The Court of Appeals for the Eleventh Circuit has recently confirmed that a plaintiff cannot make out a prima facie case if he or she does not prove by a preponderance of the evidence that the position was in fact "awarded to a person of a non-protected class." Green v. School Bd. of Hillsborough County, 25 F.3d 974, 978 (11th Cir.1994). Here, it is undisputed that the Parks and Recreation Department appointed a black to the position of Recreation Supervisor. Thus, under the decision in Green, which is binding on the court, the plaintiff has failed to prove an essential element of her race discrimination claim. Accordingly, no genuine issue of material fact exists; thus, the court finds that the Parks and Recreation Department's motion for summary judgment is due to be granted as to the plaintiff's claim of race discrimination.

 
B. Sex discrimination

Plaintiff, who is female, obviously is within a protected class. As to the second element, however, the Parks and Recreation Department asserts that the plaintiff has failed to prove a prima facie case, because the plaintiff has not established that she was qualified for the position of Recreation Supervisor. The court agrees.

The plaintiff, as a Community Center Director II, has not offered any proof that she was minimally qualified for the position of Recreation Supervisor. The facts establish that the defendant fills a vacancy for Recreation Supervisor by promoting a Community Center Director III employee. Had the plaintiff shown that the Parks and Recreation Department ignored its policy for selecting a Recreation Supervisor and awarded the position to another Community Center Director II employee, the plaintiff's case may well have been different. The evidence is undisputed, however, that the selected male applicant was in fact classified as a Community Center Director III. Hence, the plaintiff, as a Community Center Director II, has failed to prove that she was qualified for the position of Recreation Supervisor.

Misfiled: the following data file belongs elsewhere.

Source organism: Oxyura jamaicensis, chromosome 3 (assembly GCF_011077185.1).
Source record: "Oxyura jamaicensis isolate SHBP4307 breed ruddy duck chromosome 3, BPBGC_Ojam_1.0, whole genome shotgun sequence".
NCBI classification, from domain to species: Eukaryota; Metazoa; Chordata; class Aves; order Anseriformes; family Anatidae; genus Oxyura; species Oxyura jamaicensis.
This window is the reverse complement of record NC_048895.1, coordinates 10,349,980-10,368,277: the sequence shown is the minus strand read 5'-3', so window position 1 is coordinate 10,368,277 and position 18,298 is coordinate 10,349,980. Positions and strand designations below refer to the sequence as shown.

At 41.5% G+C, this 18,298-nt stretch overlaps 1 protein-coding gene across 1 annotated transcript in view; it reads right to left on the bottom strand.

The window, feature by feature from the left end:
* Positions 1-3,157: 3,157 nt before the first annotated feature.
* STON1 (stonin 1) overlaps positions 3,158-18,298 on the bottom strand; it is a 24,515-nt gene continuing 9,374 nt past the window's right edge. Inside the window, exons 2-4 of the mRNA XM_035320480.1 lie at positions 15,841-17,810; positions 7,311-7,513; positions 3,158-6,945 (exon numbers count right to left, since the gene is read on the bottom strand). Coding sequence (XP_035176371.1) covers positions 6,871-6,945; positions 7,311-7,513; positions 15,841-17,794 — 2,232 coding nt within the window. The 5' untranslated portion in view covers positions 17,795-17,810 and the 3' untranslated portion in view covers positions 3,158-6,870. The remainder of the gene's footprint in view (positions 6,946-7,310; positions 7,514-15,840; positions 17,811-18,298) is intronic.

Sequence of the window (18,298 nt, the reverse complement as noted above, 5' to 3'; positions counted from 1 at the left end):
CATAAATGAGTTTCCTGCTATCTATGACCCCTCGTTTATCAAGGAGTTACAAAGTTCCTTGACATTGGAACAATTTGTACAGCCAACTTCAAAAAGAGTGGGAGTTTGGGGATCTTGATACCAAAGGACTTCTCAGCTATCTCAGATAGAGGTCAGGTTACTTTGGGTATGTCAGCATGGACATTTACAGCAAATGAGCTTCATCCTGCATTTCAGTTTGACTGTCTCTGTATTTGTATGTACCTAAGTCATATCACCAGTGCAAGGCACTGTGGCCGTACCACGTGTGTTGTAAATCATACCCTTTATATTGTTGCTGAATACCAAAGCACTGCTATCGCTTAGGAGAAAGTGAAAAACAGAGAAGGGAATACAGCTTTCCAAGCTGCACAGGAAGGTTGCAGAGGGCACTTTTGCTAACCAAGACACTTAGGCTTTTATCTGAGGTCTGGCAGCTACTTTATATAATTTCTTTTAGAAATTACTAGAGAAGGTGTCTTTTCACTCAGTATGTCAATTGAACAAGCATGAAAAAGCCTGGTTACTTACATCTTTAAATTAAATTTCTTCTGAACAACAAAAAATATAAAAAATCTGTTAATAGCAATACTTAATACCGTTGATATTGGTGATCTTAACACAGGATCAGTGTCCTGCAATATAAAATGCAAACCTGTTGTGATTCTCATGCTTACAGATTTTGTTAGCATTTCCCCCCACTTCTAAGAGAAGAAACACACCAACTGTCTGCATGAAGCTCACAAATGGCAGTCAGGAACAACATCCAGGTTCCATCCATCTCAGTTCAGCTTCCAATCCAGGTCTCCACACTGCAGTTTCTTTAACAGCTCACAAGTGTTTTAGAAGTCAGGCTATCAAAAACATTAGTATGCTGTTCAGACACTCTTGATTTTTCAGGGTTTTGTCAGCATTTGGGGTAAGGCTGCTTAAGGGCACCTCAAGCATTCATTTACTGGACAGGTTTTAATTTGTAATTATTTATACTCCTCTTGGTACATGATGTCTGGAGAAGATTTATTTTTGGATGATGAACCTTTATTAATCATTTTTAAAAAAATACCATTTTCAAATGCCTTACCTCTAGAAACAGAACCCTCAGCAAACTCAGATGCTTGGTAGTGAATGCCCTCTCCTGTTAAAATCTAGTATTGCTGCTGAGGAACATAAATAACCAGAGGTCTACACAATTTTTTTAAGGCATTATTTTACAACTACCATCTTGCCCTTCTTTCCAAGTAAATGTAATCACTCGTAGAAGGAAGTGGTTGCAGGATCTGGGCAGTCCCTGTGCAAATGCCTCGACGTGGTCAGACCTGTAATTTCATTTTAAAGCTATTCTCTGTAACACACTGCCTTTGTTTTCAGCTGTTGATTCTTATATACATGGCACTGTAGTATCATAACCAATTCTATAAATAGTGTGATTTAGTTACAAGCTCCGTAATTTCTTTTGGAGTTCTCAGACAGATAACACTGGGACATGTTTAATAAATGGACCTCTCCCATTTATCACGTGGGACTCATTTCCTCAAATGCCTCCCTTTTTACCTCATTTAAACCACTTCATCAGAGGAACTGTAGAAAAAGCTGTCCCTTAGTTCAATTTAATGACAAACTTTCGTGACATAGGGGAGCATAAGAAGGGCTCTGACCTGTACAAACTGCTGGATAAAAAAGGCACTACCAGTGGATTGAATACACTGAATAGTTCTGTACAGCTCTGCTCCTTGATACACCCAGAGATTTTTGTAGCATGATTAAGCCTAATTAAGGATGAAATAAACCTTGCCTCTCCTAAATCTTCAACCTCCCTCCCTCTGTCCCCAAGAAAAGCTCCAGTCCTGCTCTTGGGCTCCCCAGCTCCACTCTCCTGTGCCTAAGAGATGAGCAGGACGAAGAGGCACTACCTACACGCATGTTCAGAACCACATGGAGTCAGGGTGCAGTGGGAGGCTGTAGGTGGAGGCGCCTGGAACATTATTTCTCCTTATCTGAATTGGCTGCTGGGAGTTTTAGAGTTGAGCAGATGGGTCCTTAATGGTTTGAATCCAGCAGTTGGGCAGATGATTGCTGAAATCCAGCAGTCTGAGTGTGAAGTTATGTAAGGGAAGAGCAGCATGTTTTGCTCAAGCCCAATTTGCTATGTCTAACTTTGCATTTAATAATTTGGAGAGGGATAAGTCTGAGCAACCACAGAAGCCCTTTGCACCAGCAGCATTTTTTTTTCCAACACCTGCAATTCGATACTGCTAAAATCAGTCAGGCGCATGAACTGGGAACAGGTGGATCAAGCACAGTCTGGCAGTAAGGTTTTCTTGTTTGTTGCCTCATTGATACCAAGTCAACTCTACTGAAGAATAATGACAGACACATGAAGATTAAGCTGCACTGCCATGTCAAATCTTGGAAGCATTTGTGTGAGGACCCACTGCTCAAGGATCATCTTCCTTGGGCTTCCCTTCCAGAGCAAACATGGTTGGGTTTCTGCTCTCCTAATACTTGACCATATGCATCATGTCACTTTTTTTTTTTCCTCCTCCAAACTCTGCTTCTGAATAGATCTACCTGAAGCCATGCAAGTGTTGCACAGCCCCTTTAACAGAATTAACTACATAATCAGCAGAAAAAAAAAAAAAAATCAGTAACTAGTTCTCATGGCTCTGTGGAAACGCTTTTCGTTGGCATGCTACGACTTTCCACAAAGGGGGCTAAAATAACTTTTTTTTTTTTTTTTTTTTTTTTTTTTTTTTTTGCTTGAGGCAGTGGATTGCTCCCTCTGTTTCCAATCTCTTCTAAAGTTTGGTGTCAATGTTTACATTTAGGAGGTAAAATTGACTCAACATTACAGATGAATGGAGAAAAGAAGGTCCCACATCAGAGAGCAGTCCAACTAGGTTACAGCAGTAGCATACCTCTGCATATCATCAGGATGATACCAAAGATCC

Furthermore, while not binding on this court, the EEOC's determination bolsters the court's finding. See Barfield v. Orange County, 911 F.2d 644 (11th Cir.1990), cert. denied, 500 U.S. 954, 111 S. Ct. 2263, 114 L. Ed. 2d 715 (1991) (regarding EEOC determinations as "highly probative") (citations omitted). After an investigation, the EEOC determined that the evidence before it did not establish a violation of Title VII:

 
The Charging Party claims discrimination on the basis of ... sex, asserting that she is more qualified than the successful candidate for the disputed position, a Black male. The Charging Party's assertion appears to be without merit, inasmuch as the successful candidate met the requirements for the position, whereas Charging Party did not.